Wednesday, December 05, 2007

Presidents, Religion, & Politics

Presidential candidate Mitt Romney, feeling the pressure of religionists and non-religionists alike regarding his Mormon faith, feels the need to explain himself, as did John F. Kennedy in 1960 regarding his Catholicism. In Kennedy’s case, the question had to do with where his primary loyalty lay, to the Pope (remember the 1980 Drinan affair?) or to the U.S. Constitution. In Romneys’ case, the question has to do with cultism (shades of Jim Jones and David Koresh), as well as beliefs that many Christians find sacrilegious, defining some sort of flawed character.

Romney will make his case, though he shouldn’t be judged on the basis of anything other than his oath and ability to uphold the Constitution. His problem calls attention, however, to what some politicians will do – or might do – to use religion in an effort to make something purely political happen. A case-in-point is the Celebration of a New Baptist Covenant, a convocation of sorts ginned up mostly by former presidents Carter and Clinton to be held in Atlanta 30 January-01 February, just after three African-American Baptist groups hold their annual meetings, also in Atlanta.

The CNBC (what a coincidence, an acronym shared by perhaps the most anti-administration media outlet in the world!) has as its headliners Jimmy Carter, Bill Clinton, Al Gore, and Bill Moyers, all good Baptists and among the most far-out liberal democrats in the land. The CNBC Web-site currently, however, features the pictures of (gasp) senators Lindsey Graham and Chuck Grassley, good republican Baptists who will make speeches, but are obvious tokens as one looks at the list of big names connected with the event.

The CNBC was officially hatched last January just as the main presidential contenders were beginning their much-too-soon campaigns, and the main event will be held just as the primaries come on line. The clambake will be held between the primaries in Iowa (caucus), New Hampshire, Michigan, South Carolina, Florida and the tsunami 20-state primary of 05 February. One wonders if a religious celebration might have seemed more credible after at least those primaries were over, and with a delay of maybe one or two weeks, especially as conceived for “religious” rather than “political” reasons by consummate politicians. Coincidence, anyone, especially since Hillary Clinton is anything but popular in the South?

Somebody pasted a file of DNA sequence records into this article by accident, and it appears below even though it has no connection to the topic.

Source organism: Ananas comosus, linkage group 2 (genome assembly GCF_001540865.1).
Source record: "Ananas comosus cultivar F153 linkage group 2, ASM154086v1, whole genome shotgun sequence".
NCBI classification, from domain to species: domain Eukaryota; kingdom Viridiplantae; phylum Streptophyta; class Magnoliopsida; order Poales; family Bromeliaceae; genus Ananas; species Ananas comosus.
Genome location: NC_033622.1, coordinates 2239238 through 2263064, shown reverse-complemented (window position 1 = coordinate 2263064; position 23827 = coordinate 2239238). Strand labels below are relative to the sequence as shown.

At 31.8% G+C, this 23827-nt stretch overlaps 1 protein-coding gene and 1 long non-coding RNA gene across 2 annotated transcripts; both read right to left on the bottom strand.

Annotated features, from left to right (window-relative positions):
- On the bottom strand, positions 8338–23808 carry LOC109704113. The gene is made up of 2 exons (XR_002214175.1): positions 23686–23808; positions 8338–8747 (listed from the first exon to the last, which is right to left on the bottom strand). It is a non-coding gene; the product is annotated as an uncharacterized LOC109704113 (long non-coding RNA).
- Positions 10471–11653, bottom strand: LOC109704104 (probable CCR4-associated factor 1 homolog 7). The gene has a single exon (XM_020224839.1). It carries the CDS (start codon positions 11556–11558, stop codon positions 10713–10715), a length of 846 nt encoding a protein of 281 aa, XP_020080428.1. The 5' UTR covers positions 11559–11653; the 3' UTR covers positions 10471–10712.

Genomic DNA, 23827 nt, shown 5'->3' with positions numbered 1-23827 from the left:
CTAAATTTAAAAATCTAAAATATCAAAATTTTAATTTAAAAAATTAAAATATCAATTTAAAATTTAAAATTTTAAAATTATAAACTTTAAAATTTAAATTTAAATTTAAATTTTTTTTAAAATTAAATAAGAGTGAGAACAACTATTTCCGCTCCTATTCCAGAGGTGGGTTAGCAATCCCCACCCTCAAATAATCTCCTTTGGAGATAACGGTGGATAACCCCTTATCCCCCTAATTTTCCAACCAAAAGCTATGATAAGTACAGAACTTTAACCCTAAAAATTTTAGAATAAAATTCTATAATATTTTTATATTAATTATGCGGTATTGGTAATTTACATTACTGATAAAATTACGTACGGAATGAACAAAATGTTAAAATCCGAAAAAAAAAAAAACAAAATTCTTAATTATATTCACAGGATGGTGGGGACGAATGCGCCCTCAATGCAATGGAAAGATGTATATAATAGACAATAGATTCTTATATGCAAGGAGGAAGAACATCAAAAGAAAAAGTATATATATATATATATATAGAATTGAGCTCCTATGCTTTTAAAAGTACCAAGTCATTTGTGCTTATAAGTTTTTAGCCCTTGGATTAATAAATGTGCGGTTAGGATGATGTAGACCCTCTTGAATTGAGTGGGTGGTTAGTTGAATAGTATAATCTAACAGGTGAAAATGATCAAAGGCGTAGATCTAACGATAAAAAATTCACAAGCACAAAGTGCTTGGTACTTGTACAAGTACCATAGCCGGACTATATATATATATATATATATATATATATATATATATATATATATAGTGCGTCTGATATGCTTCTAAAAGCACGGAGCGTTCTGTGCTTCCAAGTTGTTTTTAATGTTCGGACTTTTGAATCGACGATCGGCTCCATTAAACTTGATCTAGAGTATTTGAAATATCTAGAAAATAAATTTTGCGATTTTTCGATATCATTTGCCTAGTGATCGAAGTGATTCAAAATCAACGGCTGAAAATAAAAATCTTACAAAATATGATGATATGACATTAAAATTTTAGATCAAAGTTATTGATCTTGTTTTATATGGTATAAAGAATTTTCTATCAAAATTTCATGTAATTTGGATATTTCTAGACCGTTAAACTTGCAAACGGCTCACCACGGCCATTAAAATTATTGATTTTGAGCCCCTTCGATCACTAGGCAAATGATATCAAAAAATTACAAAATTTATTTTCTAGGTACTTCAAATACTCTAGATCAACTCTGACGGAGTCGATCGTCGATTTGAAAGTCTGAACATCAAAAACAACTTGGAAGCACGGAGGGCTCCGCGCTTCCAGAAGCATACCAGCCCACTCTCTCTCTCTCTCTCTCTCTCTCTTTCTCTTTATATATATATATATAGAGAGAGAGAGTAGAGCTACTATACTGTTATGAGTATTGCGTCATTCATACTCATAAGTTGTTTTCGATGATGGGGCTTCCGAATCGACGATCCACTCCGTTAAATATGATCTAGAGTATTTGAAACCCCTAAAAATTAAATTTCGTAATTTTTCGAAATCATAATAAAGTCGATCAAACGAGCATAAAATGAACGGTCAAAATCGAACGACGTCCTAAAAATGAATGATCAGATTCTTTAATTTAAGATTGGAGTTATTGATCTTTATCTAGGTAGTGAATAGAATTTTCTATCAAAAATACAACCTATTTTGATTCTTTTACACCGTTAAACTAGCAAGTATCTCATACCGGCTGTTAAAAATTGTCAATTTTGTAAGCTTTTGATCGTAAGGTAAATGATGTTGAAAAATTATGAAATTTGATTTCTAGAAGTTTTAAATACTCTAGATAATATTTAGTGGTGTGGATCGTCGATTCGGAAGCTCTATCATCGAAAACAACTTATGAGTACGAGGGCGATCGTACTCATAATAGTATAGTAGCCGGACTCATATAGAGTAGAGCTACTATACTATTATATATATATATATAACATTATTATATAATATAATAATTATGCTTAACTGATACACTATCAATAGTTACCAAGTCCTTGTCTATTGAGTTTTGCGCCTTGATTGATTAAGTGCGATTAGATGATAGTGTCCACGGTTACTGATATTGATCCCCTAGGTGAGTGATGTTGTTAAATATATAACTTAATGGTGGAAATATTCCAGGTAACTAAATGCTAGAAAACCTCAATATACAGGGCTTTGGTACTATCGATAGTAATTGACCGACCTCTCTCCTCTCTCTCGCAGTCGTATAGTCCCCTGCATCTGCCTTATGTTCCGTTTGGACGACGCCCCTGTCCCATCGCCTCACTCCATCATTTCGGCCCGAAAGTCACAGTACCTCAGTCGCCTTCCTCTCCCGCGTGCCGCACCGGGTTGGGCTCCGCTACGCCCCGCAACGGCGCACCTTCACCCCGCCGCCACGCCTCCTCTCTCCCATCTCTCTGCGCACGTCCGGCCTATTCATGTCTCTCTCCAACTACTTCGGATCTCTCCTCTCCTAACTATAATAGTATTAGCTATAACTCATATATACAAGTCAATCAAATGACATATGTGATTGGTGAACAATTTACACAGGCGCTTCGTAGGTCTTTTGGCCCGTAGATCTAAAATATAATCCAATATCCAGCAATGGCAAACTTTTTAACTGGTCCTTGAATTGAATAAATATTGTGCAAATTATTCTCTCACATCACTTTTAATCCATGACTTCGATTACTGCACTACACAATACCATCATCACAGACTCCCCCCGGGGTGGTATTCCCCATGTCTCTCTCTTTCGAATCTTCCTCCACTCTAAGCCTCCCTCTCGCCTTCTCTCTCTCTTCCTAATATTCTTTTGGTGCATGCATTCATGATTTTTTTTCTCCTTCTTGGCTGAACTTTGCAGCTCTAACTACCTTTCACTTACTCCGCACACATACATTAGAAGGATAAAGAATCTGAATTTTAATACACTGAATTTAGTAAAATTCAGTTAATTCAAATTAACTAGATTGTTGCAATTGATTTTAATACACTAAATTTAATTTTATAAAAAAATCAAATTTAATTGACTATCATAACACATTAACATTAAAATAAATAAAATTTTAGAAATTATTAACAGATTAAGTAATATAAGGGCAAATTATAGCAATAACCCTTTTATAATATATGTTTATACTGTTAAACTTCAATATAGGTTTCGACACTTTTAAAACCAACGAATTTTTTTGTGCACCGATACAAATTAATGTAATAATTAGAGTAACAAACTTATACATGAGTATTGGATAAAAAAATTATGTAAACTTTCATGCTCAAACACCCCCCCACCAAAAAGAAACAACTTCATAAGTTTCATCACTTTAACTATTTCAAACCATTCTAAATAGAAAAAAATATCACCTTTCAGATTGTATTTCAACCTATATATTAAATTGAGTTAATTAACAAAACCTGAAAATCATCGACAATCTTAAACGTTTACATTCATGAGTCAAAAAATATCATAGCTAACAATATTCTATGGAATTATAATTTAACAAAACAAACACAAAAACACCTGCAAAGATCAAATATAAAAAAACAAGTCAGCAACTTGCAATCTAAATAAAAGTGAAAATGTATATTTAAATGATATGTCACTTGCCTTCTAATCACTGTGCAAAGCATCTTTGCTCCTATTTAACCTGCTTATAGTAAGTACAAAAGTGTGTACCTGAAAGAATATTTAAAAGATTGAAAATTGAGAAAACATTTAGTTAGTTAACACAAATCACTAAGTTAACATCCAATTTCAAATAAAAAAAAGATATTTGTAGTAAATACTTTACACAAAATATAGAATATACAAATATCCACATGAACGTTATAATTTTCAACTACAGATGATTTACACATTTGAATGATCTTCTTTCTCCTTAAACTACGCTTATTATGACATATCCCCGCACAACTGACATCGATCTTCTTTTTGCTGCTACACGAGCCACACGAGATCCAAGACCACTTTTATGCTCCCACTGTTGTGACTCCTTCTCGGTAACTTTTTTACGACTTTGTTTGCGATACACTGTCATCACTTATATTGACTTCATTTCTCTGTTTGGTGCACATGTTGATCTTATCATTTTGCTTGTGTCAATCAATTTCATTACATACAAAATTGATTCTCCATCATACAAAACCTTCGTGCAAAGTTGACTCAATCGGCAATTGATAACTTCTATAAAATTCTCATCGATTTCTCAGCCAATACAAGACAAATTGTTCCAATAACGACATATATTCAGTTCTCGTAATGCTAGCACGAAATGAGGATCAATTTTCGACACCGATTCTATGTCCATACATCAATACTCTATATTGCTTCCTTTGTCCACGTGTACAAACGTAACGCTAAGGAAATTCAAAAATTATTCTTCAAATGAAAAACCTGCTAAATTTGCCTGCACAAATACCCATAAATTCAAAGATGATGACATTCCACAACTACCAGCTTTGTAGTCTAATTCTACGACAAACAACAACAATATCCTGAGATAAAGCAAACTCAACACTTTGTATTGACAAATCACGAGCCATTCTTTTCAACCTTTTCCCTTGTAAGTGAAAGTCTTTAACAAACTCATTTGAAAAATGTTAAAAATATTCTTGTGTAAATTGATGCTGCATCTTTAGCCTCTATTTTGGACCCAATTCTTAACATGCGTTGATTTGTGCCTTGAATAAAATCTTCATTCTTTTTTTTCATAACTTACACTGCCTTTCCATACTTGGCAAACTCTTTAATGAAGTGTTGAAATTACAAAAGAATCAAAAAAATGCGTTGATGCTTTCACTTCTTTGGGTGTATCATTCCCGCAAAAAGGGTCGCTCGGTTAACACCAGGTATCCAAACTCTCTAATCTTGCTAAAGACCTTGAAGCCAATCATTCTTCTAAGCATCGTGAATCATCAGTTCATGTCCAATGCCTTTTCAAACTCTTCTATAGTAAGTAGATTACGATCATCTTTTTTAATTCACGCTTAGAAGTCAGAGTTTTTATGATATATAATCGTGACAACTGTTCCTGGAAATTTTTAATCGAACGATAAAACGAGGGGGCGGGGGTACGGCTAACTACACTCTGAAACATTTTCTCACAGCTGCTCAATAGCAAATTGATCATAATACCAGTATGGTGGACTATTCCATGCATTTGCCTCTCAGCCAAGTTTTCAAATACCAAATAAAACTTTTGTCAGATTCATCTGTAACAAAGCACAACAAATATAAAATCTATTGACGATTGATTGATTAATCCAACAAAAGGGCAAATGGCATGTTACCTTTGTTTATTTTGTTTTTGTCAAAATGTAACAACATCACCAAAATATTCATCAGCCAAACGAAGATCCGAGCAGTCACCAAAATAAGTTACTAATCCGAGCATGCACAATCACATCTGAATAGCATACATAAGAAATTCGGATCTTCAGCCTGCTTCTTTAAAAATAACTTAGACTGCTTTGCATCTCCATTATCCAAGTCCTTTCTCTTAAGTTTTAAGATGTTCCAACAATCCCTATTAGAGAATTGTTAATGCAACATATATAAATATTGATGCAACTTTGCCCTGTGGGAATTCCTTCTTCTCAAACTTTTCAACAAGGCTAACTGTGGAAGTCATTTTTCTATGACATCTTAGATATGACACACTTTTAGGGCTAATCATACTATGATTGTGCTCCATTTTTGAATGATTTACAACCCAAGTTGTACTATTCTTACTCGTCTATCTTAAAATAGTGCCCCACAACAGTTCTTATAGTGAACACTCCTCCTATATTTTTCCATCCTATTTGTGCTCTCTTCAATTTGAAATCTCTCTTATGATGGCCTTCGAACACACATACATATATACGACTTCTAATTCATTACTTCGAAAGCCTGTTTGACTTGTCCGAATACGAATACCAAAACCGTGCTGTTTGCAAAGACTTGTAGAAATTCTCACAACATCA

Since Carter, Clinton, Gore, and Moyers are former government officials at the White House level, the affair smacks of the mixing of church and state, something liberals accuse evangelicals of favoring, thus also smacking of rank hypocrisy. Ironically, Senator Grassley is currently investigating at least six “TV ministries” of high-profile, glittery televangelists with regard to their tax-exempt status, but has agreed to speak at a church-sponsored event himself. One wonders if he will check out the CNBC’s tax-exempt status, especially since it’s headed not by religionists but by politicians. A large amount of money – along with appeals for donations – is involved in the enterprise, noted on its Web-site as tax-exempt.

An amalgam of some 30 or so Baptist entities (denominations, media outlets, universities, etc.) are “partners” in the CNBC, representing, according to the site, some 20,000,000 North American Baptists. Notably absent from the list is the 16,000,000-member Southern Baptist Convention (categorized by the liberals as huge part of the “Religious Right”), deemed earlier by Carter as portraying a “negative” image to the country, notwithstanding its support of some 10,000 missionaries, half in North America and half throughout the rest of the world. The SBC has undergone a change in the past quarter-century that defines it as far more “fundamentalist” than before, though it has continued to grow during the period. The most high-profile former Southern Baptist is Jimmy Carter, whose doctrinal stands are not upheld in the SBC, making one wonder about his actual incentive. Indeed, the church in which he famously teaches Sunday School is strictly Southern Baptist.

The program outlined for the CNBC includes all sorts of sessions to deal with mostly social problems, though evangelism and preaching are listed, too, giving it the air of being terribly useful. But the entire affair is described as a celebration. One of the main goals involves the never-ending, mind-numbing clamor for the respecting of diversity, the very mention of which reminds everyone of how much they are different from each other than of how much they’re alike. Another goal is “unity in bringing good news to the poor,” though one suspects that pure water, medicine, food, and jobs would do more good.

Carter’s antagonism toward the Southern Baptist Convention and Clinton’s interest in anything political, especially as it relates to his wife, along with the timing of the CNBC – especially the timing – give one pause with regard to the actual motivating aspects. Without question, the participants will have the highest motives in mind…simply doing good. Most of them will come from groups already carrying out what they consider “good works,” and are not likely to become part of yet another organization to replicate their efforts.

As of now, it seems to be mostly a “meet-and-eat” affair marked by some fine rhetoric, but lacking much hope of substance, since even the liberal/moderate Baptists find cooperation hard to come by in the light of deep-seated doctrinal differences. As for ameliorating racial problems, real or imagined and a prime objective of the meeting (at least so advertised), forget it. The problems will be talked to death, with nothing smacking of change, human nature being what it is.

And so it goes.

Jim Clark

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